A deed can take several forms, depending on the extent of the grantor’s pledges to the grantee. Regardless of any guarantees the deed offers, however, the grantee will want additional assurance that the grantor has the right to offer what the deed conveys. To obtain this protection, grantees commonly seek evidence of title.

The most common deed forms are the:

General warranty deed A general warranty deed provides the greatest protection of any deed. It is called a general warranty deed because the grantor is legally bound by certain covenants or warranties (promises).

  • Covenant of seisin—The grantor warrants that she owns the property and has the right to convey title to it. (Seisin simply means “possession.”) The grantee may recover damages up to the full purchase price if this covenant is broken.
  • Covenant against encumbrances —The grantor warrants that the property is free from liens or encumbrances, except for any specifically stated in the deed. Encumbrances generally include mortgages, mechanics’ liens, and easements. If this covenant is breached, the grantee may sue for the cost of removing the encumbrances.
  • Covenant of quiet enjoyment—The grantor guarantees that the grantee’s title will be good against third parties who might bring court actions to establish superior title to the property. If the grantee’s title is found to be inferior, the grantor is liable for damages.
  • Covenant of further assurance —The grantor promises to obtain and deliver any instrument needed to make the title good. For example, if the grantor’s spouse has failed to sign away dower rights, the grantor must deliver a quitclaim deed (discussed later) to clear the title.
  • Covenant of warranty forever —The grantor promises to compensate the grantee for the loss sustained if the title fails at any time in the future.

Illinois law provides that a deed using the words “convey and warrant” implies and

includes all covenants of general warranty, which are as binding on the grantor, her heirs, and personal representatives as if written at length in the deed. These covenants in a general warranty deed are not limited to matters that occurred during the time the grantor owned the property; they extend back to its origins. The grantor defends the title against herself and against all others as predecessors in title. In addition, it is sufficient for a general warranty deed to recite only nominal consideration.

Special warranty deed A special warranty deed contains two basic warranties:

  1. Warranty that the grantor received title
  2. Warranty that the property was not encumbered during the time the grantor held title, except as otherwise noted in the deed

In effect, the grantor defends the title against herself but not against previous encumbrances. The granting clause generally contains the words “grantor remises, releases, alienates, and conveys.” The grantor may include additional warranties, but they must be specifically stated in the deed. In areas where a special warranty deed is more commonly used, the purchase of title insurance is viewed as providing adequate protection to the grantee.

Bargain and sale deed In some states, a bargain and sale deed contains no express warranties against encumbrances. It does, however, imply that the grantor holds title and possession of the property.

The words in the granting clause are “grant, bargain, and sell.” A grant, bargain, and sale deed conveys a simple title with the following covenants:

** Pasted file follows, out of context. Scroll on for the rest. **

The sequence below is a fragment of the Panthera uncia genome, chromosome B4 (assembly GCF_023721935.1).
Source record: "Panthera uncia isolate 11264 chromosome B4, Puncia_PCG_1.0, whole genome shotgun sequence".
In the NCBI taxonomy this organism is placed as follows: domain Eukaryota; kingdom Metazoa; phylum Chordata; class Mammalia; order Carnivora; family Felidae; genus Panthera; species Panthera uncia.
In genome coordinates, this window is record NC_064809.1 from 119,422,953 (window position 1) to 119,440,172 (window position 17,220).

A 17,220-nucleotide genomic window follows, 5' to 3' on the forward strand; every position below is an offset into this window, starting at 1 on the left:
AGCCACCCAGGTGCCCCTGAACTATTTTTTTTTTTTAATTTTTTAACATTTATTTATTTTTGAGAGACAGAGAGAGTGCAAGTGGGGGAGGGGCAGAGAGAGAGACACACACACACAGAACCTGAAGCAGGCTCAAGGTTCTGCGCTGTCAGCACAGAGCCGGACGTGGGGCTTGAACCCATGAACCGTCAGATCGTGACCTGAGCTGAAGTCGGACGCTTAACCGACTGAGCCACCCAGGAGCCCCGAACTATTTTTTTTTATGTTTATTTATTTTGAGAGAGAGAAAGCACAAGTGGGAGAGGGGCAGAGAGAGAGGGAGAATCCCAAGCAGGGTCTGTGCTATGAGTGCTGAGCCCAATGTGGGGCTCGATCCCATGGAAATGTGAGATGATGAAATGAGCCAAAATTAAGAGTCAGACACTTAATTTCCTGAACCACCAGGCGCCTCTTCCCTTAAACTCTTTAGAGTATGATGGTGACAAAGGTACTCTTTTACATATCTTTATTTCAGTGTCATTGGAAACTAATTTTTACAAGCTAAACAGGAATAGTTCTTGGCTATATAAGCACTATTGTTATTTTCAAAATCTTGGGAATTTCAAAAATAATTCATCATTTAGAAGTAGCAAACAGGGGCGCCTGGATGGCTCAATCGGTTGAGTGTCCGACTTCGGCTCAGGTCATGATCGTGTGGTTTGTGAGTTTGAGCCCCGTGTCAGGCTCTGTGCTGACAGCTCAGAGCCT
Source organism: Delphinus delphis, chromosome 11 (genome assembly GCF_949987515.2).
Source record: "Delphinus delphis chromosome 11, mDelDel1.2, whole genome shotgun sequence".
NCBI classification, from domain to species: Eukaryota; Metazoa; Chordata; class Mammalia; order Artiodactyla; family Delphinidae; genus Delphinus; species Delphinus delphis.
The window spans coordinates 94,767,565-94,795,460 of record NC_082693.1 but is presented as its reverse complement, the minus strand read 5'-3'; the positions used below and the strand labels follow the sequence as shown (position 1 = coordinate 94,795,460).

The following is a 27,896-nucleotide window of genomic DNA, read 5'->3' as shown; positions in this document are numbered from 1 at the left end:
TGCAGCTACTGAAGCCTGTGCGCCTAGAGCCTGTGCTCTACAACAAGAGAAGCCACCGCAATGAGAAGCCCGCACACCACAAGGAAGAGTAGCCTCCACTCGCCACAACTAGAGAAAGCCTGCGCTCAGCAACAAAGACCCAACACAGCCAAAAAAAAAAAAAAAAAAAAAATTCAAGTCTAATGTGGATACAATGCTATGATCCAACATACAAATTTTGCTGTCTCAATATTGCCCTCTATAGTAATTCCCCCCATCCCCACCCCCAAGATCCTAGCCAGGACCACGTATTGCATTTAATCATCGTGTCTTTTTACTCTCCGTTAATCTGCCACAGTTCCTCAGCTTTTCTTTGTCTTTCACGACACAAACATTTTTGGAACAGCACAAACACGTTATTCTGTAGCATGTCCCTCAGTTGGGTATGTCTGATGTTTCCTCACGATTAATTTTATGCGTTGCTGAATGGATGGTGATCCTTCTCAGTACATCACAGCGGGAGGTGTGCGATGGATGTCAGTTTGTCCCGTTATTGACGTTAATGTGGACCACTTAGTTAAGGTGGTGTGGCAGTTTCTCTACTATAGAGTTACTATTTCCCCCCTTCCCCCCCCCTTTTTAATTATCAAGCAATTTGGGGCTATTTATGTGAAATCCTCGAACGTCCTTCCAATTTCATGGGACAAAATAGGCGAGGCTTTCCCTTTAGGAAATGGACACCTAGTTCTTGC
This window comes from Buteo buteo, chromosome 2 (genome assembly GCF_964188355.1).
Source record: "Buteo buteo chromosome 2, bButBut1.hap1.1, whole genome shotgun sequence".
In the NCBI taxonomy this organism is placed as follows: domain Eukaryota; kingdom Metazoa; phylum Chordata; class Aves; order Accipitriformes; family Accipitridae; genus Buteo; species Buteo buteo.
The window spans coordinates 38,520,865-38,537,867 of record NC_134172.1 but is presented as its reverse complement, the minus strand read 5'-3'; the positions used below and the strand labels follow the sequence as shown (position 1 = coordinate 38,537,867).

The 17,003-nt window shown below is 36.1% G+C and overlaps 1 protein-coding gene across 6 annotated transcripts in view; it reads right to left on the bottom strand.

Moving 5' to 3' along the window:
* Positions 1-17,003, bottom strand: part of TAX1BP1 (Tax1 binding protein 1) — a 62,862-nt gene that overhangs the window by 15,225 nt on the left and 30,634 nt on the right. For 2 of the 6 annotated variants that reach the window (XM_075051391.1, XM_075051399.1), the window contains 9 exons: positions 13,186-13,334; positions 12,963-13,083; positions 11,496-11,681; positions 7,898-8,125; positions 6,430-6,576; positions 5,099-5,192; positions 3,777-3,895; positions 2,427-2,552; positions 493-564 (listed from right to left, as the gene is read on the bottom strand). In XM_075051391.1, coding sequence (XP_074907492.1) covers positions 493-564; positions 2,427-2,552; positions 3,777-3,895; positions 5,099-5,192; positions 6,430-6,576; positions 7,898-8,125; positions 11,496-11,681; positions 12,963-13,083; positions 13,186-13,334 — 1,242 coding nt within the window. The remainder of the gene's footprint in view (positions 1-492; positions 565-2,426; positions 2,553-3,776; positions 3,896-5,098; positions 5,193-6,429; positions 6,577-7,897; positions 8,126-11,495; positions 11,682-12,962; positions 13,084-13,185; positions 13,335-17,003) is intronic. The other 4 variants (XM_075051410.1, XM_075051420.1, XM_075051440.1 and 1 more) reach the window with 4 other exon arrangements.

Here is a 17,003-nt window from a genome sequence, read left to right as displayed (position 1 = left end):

An Illinois bargain and sale deed is similar to a warranty deed but less complete in its warranties. The buyer should purchase title insurance for protection.

Quitclaim deed  A quitclaim deed provides the grantee with the least protection of any deed. It carries no covenants or warranties and generally conveys only whatever interest the grantor may have when the deed is delivered. If the grantor has no interest, the grantee will acquire nothing.

A quitclaim deed can convey title as effectively as a warranty deed if the grantor has good title when she delivers the deed, but it provides none of the guarantees that a warranty deed does. Through a quitclaim deed, the grantor only “remises, releases, and quitclaims” her interest in the property, if any.

A quitclaim deed frequently is used to cure a defect, called a cloud on the title. For example, if the name of the grantee is misspelled on a warranty deed filed with the Recorder of Deeds.

In Illinois a quitclaim deed uses the words “convey and quit claim,” and conveys in fee all the grantor’s existing legal and equitable rights held at the time of delivery.

Deed in trust A deed in trust is the means by which a trustor conveys real estate to a trustee for the benefit of a beneficiary. The real estate is held by the trustee to fulfill the purpose of the trust.

Trustee’s deed A deed executed by a trustee is a trustee’s deed. It is used when a trustee conveys real estate held in the trust to the beneficiary. The trustee’s deed must state that the trustee is executing the instrument in accordance with the powers and authority granted by the trust instrument.

Deed executed pursuant to court order Executors’ and administrators’ deeds, masters’ deeds, sheriffs’ deeds, and many other types are all deeds executed pursuant to a court order. These deeds are established by state statute and are used to convey title to property that is

transferred by court order or by will. The form of such a deed must conform to the laws of the state in which the property is located.

One common characteristic of deeds executed pursuant to court order is that the full consideration is usually stated in the deed. Instead of “$10 and other valuable consideration,” for example, the deed lists the actual sales price.